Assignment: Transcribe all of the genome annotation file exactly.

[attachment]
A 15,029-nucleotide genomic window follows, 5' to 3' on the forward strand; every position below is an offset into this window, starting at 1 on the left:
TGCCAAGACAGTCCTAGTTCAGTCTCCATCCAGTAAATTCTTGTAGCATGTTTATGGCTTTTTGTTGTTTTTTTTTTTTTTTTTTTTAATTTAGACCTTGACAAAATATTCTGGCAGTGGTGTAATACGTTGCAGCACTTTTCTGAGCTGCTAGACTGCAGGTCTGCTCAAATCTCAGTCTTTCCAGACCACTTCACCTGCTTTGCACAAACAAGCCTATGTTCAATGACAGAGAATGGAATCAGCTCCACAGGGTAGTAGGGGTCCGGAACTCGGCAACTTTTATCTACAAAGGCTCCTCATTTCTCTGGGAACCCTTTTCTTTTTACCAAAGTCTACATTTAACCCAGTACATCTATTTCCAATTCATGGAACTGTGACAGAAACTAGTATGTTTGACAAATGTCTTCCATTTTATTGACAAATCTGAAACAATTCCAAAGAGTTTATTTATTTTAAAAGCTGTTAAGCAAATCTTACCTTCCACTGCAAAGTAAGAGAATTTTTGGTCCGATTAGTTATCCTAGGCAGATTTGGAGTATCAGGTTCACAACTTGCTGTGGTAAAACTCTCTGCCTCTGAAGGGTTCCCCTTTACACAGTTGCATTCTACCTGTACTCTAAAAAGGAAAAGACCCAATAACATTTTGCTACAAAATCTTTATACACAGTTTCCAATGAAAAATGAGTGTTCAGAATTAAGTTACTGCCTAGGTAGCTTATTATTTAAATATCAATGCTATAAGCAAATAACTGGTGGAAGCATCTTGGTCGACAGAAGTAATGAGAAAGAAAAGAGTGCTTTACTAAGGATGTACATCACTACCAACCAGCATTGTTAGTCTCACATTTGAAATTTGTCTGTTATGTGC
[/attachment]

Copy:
A 15,029-nucleotide genomic window follows, 5' to 3' on the forward strand; every position below is an offset into this window, starting at 1 on the left:
TGCCAAGACAGTCCTAGTTCAGTCTCCATCCAGTAAATTCTTGTAGCATGTTTATGGCTTTTTGTTGTTTTTTTTTTTTTTTTTTTTAATTTAGACCTTGACAAAATATTCTGGCAGTGGTGTAATACGTTGCAGCACTTTTCTGAGCTGCTAGACTGCAGGTCTGCTCAAATCTCAGTCTTTCCAGACCACTTCACCTGCTTTGCACAAACAAGCCTATGTTCAATGACAGAGAATGGAATCAGCTCCACAGGGTAGTAGGGGTCCGGAACTCGGCAACTTTTATCTACAAAGGCTCCTCATTTCTCTGGGAACCCTTTTCTTTTTACCAAAGTCTACATTTAACCCAGTACATCTATTTCCAATTCATGGAACTGTGACAGAAACTAGTATGTTTGACAAATGTCTTCCATTTTATTGACAAATCTGAAACAATTCCAAAGAGTTTATTTATTTTAAAAGCTGTTAAGCAAATCTTACCTTCCACTGCAAAGTAAGAGAATTTTTGGTCCGATTAGTTATCCTAGGCAGATTTGGAGTATCAGGTTCACAACTTGCTGTGGTAAAACTCTCTGCCTCTGAAGGGTTCCCCTTTACACAGTTGCATTCTACCTGTACTCTAAAAAGGAAAAGACCCAATAACATTTTGCTACAAAATCTTTATACACAGTTTCCAATGAAAAATGAGTGTTCAGAATTAAGTTACTGCCTAGGTAGCTTATTATTTAAATATCAATGCTATAAGCAAATAACTGGTGGAAGCATCTTGGTCGACAGAAGTAATGAGAAAGAAAAGAGTGCTTTACTAAGGATGTACATCACTACCAACCAGCATTGTTAGTCTCACATTTGAAATTTGTCTGTTATGTGC